It is important to assess how immigrants are faring on skills, particularly in those three provinces where immigrants account for a large portion of the working-age population. In general, immigrants, both recent and established, were much more likely than Canadian-born individuals to have inadequate literacy skills. For example, 65 per cent of recent immigrants (those arriving in Canada within the last 10 years) and 63 per cent of established immigrant (those who have lived in Canada for more than 10 years) in Quebec had inadequate literacy skills. This does not mean that these immigrants have poor literacy skills in their native language; however, they are performing poorly in one of Canada’s official languages, either English or French.
How do Aboriginal people fare on the literacy test?
The Aboriginal population in Canada is growing. In 2011, 4.3 per cent of the Canadian population identified as Aboriginal on the National Household Survey, up from 3.3 per cent in 2001.11 About 61 per cent of Aboriginal people identified as First Nations (with about half of those individuals living on reserves), 32 per cent identified as Métis only, and 4.2 per cent identified as Inuit only.12 It is also important to note that almost 15 per cent of Aboriginal people report having an Aboriginal language as their mother tongue, likely affecting their performance on the PIAAC tests, which are administered in only English or French.13 PIAAC oversampled the Aboriginal population to better assess the skills of this diverse population. Only Aboriginal people living off reserve participated in the test.14
Detailed data are available on the performance of Aboriginal people in Canada as a whole and in four provinces: Ontario, Manitoba, Saskatchewan, and British Columbia. Overall, Aboriginal people are more likely to have inadequate literacy skills than the non-Aboriginal population. However, there is significant provincial variation. Seventy per cent of Aboriginal people in Saskatchewan have inadequate literacy skills—23 percentage points higher than the share of non-Aboriginal people. The gap is lowest in Ontario—52 per cent for Aboriginal people versus 47 per cent for non-Aboriginal people.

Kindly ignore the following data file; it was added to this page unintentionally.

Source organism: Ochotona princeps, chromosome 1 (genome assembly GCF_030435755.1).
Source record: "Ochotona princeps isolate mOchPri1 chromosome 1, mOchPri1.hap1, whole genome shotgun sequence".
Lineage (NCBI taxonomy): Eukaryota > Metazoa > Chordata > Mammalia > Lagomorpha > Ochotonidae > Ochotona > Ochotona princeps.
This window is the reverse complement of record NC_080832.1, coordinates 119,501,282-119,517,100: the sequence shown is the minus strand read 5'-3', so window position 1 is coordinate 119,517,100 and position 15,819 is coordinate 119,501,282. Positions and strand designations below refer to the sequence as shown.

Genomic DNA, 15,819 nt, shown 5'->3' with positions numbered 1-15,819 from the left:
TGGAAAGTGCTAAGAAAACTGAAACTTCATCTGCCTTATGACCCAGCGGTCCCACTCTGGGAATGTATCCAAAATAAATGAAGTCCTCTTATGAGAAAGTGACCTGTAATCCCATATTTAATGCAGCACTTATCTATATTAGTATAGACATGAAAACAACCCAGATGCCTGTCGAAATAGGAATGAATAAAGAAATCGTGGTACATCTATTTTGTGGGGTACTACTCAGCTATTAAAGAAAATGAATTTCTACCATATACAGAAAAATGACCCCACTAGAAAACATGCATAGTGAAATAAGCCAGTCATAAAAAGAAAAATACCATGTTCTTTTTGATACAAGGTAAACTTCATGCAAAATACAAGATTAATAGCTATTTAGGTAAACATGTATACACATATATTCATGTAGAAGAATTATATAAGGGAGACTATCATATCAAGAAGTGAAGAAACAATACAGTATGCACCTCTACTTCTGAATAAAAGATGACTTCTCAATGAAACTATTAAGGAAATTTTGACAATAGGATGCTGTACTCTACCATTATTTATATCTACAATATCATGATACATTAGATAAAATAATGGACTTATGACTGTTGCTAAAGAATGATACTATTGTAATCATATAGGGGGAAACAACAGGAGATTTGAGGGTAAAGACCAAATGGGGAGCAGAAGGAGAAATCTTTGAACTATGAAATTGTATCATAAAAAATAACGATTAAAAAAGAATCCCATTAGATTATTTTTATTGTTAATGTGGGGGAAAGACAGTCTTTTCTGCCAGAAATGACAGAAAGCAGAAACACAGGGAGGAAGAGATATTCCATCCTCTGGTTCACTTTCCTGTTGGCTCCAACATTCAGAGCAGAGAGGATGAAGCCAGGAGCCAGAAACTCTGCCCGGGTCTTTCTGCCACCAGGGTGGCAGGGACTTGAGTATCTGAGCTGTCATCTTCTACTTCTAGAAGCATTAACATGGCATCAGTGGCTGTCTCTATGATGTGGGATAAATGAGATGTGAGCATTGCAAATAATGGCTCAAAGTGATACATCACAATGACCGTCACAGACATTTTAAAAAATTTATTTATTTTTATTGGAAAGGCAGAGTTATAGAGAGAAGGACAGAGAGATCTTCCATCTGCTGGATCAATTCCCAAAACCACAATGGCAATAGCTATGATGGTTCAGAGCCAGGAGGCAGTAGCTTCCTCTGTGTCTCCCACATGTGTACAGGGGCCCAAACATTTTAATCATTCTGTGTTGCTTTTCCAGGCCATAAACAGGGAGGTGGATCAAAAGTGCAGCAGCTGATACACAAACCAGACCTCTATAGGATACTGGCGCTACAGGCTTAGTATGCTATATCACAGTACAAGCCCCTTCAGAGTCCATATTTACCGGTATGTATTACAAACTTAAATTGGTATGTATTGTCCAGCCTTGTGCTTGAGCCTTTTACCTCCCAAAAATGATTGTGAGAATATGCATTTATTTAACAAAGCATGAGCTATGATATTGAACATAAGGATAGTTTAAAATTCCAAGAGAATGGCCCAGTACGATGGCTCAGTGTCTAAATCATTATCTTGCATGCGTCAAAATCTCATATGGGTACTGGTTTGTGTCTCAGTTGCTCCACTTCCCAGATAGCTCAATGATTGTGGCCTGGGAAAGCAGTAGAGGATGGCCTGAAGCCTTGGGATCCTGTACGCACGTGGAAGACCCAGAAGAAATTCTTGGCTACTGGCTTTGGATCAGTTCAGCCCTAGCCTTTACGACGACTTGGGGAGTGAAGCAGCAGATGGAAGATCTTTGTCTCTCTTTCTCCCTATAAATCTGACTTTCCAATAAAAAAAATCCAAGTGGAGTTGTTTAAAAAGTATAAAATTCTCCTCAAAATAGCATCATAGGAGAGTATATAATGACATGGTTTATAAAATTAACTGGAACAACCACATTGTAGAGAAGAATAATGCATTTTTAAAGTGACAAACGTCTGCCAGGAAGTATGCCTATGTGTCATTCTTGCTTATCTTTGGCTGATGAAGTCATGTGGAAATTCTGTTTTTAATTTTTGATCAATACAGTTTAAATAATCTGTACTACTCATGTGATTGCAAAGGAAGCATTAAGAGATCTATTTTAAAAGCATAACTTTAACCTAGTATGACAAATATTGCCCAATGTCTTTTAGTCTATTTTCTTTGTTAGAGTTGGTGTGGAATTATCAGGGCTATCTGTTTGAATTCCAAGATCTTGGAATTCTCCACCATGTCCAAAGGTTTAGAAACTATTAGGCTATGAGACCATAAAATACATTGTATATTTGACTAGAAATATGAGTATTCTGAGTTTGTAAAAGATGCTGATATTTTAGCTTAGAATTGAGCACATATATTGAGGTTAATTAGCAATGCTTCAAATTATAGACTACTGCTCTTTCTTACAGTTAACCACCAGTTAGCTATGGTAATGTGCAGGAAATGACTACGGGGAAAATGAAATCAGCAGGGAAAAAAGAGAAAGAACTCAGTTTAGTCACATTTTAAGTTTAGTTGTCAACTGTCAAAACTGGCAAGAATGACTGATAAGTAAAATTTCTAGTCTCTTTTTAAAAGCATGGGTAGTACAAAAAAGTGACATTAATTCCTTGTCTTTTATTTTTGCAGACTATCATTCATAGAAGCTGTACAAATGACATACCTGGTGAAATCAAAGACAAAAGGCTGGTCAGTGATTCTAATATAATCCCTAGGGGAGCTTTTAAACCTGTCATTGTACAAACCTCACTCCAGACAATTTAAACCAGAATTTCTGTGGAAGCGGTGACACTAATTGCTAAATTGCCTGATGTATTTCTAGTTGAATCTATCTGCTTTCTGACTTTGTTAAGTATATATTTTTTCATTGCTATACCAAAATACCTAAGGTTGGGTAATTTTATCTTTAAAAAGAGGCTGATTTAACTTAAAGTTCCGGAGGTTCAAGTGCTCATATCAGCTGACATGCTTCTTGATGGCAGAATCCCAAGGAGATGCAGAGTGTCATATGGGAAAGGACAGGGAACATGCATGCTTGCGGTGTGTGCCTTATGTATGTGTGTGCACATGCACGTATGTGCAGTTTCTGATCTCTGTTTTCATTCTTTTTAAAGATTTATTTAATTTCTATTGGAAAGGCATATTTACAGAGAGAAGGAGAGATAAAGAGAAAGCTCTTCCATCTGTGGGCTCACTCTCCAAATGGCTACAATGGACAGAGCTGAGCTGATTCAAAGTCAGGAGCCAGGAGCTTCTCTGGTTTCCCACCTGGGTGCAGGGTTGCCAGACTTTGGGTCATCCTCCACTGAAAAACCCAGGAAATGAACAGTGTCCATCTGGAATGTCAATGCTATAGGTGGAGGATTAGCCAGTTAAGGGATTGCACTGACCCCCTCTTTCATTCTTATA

While the gap is alarming, it is promising to note that Aboriginal and non-Aboriginal people with similar levels of education have similar literacy skills levels.15 Clearly, improving education outcomes is an important factor in improving the skills of the Aboriginal population. However, much more thorough and sensitive analysis is needed to fully understand both the reasons for the gap and the actions and policies needed to close the gap.
Have high-level literacy rates changed over time?
International comparisons of adult literacy skills have been conducted from time to time over the past two decades. Unfortunately, a direct comparison among the results is not possible for a number of reasons, including the fact that the concept of literacy has changed to reflect the new reality of digital texts.16 However, Statistics Canada re-estimated and re-scaled the data from the 2003 Adult Literacy and Life Skills Survey (ALL) to enable comparison at the national level. Further work is being done to permit more detailed breakdowns by province.17 The re-estimated data reveal that, in 2003, 42 per cent of adults had inadequate literacy skills. That number jumped to 48 per cent in 2012. Despite efforts to improve adult literacy rates in Canada, the share of adults with inadequate literacy skills has increased over the past 10 years.